Can you build a tricorder? Then you could win $7 million!

Attention Star Trek fans who happen to be scientists and scientists who happen to be Star Trek fans and, hey, even just plain scientists: You can win millions of dollars. All you have to do is invent a tricorder.

Star Trek fans know what a tricorder is: a device that allowed members of Starfleet to scan patients (and even silicon-based lifeforms) for illnesses. Currently we use MRI (magnetic resonance imaging) machines, coffin-like devices that can trigger claustrophobia. Tricorders would be a quick and non-traumatic method to learn what's going on inside us.

According to the X-Prize Foundation:

The winners will be the three solutions achieving the highest diagnostic score regarding a set of 15 distinct diseases in a group of 15-30 people in three days (full details will soon be available in the Competition Guidelines). This diagnosis must be performed in the hands of a consumer, independently of a healthcare worker or facility.

This competition is brought to you by the world's most innovative prize-makers, the X-Prize Foundation, and they mean business. The X-Prize, along with Qualcomm, has $10 million to hand out to the winning teams: first place receives $7 million, second place gets $2 million and third place earns a cool $1 million.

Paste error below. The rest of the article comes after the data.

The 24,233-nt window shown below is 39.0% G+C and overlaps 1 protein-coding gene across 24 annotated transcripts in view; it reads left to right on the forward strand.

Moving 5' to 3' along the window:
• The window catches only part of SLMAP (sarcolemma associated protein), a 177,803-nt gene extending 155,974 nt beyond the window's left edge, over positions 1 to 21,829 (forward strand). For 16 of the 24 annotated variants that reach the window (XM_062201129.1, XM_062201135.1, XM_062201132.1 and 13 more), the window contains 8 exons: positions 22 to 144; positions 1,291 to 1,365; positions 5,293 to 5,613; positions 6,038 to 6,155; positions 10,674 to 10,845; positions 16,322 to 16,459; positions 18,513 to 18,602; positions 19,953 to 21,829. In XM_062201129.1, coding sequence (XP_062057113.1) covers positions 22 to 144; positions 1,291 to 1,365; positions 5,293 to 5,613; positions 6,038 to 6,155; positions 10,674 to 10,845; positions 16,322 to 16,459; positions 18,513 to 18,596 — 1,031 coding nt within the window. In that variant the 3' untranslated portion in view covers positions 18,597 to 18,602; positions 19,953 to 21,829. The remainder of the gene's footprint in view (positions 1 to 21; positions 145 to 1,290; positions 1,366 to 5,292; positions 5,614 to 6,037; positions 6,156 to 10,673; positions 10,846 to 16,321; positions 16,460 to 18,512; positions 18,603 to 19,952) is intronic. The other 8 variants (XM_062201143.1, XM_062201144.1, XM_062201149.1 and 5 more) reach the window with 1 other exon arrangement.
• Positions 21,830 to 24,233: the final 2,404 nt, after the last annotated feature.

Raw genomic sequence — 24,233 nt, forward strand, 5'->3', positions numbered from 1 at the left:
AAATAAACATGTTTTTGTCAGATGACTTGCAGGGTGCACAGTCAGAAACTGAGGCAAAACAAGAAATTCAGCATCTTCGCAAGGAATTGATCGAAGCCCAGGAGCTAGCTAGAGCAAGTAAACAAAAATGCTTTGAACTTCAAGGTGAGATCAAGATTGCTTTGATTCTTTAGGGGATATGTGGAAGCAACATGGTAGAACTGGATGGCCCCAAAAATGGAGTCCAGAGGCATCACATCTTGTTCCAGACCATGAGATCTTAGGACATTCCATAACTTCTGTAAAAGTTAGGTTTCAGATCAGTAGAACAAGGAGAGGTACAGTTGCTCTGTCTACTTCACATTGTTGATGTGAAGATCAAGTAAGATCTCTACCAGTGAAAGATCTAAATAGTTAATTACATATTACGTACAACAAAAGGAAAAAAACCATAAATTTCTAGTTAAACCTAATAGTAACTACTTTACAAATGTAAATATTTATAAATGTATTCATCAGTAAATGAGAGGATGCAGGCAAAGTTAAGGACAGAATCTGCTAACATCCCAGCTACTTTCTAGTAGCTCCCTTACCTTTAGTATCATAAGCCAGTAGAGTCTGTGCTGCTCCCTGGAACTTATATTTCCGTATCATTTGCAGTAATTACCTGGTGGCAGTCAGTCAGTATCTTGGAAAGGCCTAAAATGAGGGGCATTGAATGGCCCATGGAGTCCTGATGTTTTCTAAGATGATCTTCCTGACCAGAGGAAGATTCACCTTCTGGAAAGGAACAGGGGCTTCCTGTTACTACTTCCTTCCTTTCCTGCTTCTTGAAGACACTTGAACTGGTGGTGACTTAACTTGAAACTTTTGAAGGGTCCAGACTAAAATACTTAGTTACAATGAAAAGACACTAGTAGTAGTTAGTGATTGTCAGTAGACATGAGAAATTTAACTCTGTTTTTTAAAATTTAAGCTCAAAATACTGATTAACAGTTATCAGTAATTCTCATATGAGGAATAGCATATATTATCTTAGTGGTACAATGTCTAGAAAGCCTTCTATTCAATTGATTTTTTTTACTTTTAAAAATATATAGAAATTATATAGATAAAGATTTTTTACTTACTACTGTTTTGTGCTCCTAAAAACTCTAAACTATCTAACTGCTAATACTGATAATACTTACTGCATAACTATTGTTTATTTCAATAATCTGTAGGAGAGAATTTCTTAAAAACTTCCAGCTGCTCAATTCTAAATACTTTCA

Current X-Prize competitions include building a lunar rover and sequencing 100 human genomes. The first X-Prize, known as the Ansari X-Prize, for the first team to build a reusable launch vehicle to go to space twice within 14 days, was won by Scaled Composites' SpaceShipOne in 2004.

Now Scaled Composites is currently in a partnership with Virgin Galactic to bring tourists to space.

Although the Qualcomm X-Prize hasn't released the exact guidelines for the device's capabilities, we know that the tricorder can't weigh more than five pounds. Also, competitors have three and a half years to build it.

You know what that means, right? It means that we'll have a working tricorder before we'll get to see Avatar 2.

(via WaPo and Forbes)

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